backtop


Print 91 comment(s) - last by YashBudini.. on Jul 5 at 9:37 PM


Microsoft is reportedly hard at work on Windows 8.  (Source: Oxenti)
OEMs given an early update on Windows 7's successor

Not wanting to rest on the laurels of Windows 7, the best-selling operating system in its storied history, Microsoft is racing to develop its successor, code-named Windows 8.  That upcoming product is rumored to be slotted for a late 2011 launch.

A Microsoft enthusiast blog called 
Microsoft Journal has posted some leaked pieces of information from a presentation Microsoft gave OEMs about the upcoming OS.  The site, run by Francisco Martin, quotes Microsoft as writing, "Windows 8 PC's turn on fast, nearly instantly in some cases, and are ready to work without any long or unexpected delays. When customers want to check e-mail, sports scores, or play media they love to reach for their PCs because they can get to what they want quickly."

Along the lines of improving startup times, Microsoft wrote that it wants to work with OEMs to focus on improving POST performance, S3 resume performance, and general performance optimizations for each of the Off states.  All of these improvements would ultimately yield a system that is ready for action faster.

The blog also cites Bluetooth 3.0 and USB 3.0 as critical tools in Windows 8's drive for fast computing.

The OS reportedly will also integrate hardware sensor-driven improvements found in smart phones into desktops and laptops.  The leaked text states, "Windows 8 can adapt to changes in ambient light, so that the display is always easy to see."

It also talks about facial recognition-based login technology, stating, "Camera integration will likely be ubiquitous in 2010: Windows 8 could detect my presence and log me automatically."

The post also mentions potential 3D-TV/graphics improvements, including a 3D-display-ready version of DirectX.  Hard drive encryption performance improvements also appear to be on the agenda.



Comments     Threshold


This article is over a month old, voting and posting comments is disabled

RE: Instantly?
By MozeeToby on 6/28/2010 4:35:33 PM , Rating: 3
Running Windows 7 on an SSD I can be at the login screen in ~15 seconds and at the desktop in less than 25; and that's on a laptop. I'd be willing to bet that with a high end desktop you could be at logged in and ready to go in 20 seconds, which is enough to blow people's minds right now.

I remember a few years ago, Gigabyte released something they called i-RAM. 4 dram slots with a battery backup that, to your computer, looked like a harddrive. Small capacity, and extremely expensive, but they claimed less than 4 second boot times.


RE: Instantly?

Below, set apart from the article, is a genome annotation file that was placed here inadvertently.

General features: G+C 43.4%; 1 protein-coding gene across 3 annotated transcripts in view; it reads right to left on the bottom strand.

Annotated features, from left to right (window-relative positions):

By HotFoot on 6/28/2010 6:18:30 PM , Rating: 2
I got myself a X-25M 80 GB and put Win XP on it. The computer I have takes about 6 seconds to go through POST. Then the screen would flash and within 4 seconds XP would be good to go.

Then I installed Win 7 and I'm back up to about 20-25 seconds for total boot times, sometimes slower if there's updates installing.


RE: Instantly?
By B3an on 7/3/2010 11:37:10 PM , Rating: 2
Thats because Win7 waits for the fade in animation of the Windows logo to finish playing before it will go to the desktop (even if windows has already loaded).

Disable it and boot times will be faster.

1 – Click on the Start Menu.
2 – Click on Control Panel.
3 – Click on System and Security.
4 – Click on Administrative Tools.
5 – Double click on System Configuration.
6 – Click on the Boot tab.
7 - Tick the box "No GUI boot"


RE: Instantly?
By crimson117 on 6/29/2010 10:07:09 AM , Rating: 2
A battery backup ram-drive is no different from low-power sleep state with actual ram and an external UPS. Eventually the battery runs out (granted, that might be months/years) and you have to cold-boot.


RE: Instantly?
By myhipsi on 6/30/2010 10:43:40 AM , Rating: 2
quote:
I remember a few years ago, Gigabyte released something they called i-RAM. 4 dram slots with a battery backup that, to your computer, looked like a harddrive. Small capacity, and extremely expensive, but they claimed less than 4 second boot times.


Yeah, I was one of the suckers that bought one :) Don't get me wrong, at the time, it was the fastest "drive" on the desktop. I had it loaded with 4 gigs of ram, which was very expensive at the time (over $600.00 for the board and the ram). I had Windows XP installed on it. The sub-4 second boot time is bunk, it was more like a modern day SSD, it improved boot times over a traditional HDD, but it was nowhere near 4 seconds. The problem I had with it, and I suspect the reason why it never went anywhere, was the on-board battery, it would get extremely hot at times. After about a year or so, I would get random system file corruption, and after a few reinstalls, etc, it eventually died altogether. Sure enough, when I inspected the board, the battery was bloated and presumably, fried. Oh well, it was fun while it lasted :)

I think one way to truly achieve an "instant on" OS, is to incorporate 20 or 30 GBs of high-speed flash right on the motherboard, with some sort of direct link to the CPU (much like ram is today). Of course, that would be prohibitively expensive right now, as motherboards and CPUs would have to be redesigned to accommodate such a thing.

My 2 cents.


"Vista runs on Atom ... It's just no one uses it". -- Intel CEO Paul Otellini














botimage
Copyright 2014 DailyTech LLC. - RSS Feed | Advertise | About Us | Ethics | FAQ | Terms, Conditions & Privacy Information | Kristopher Kubicki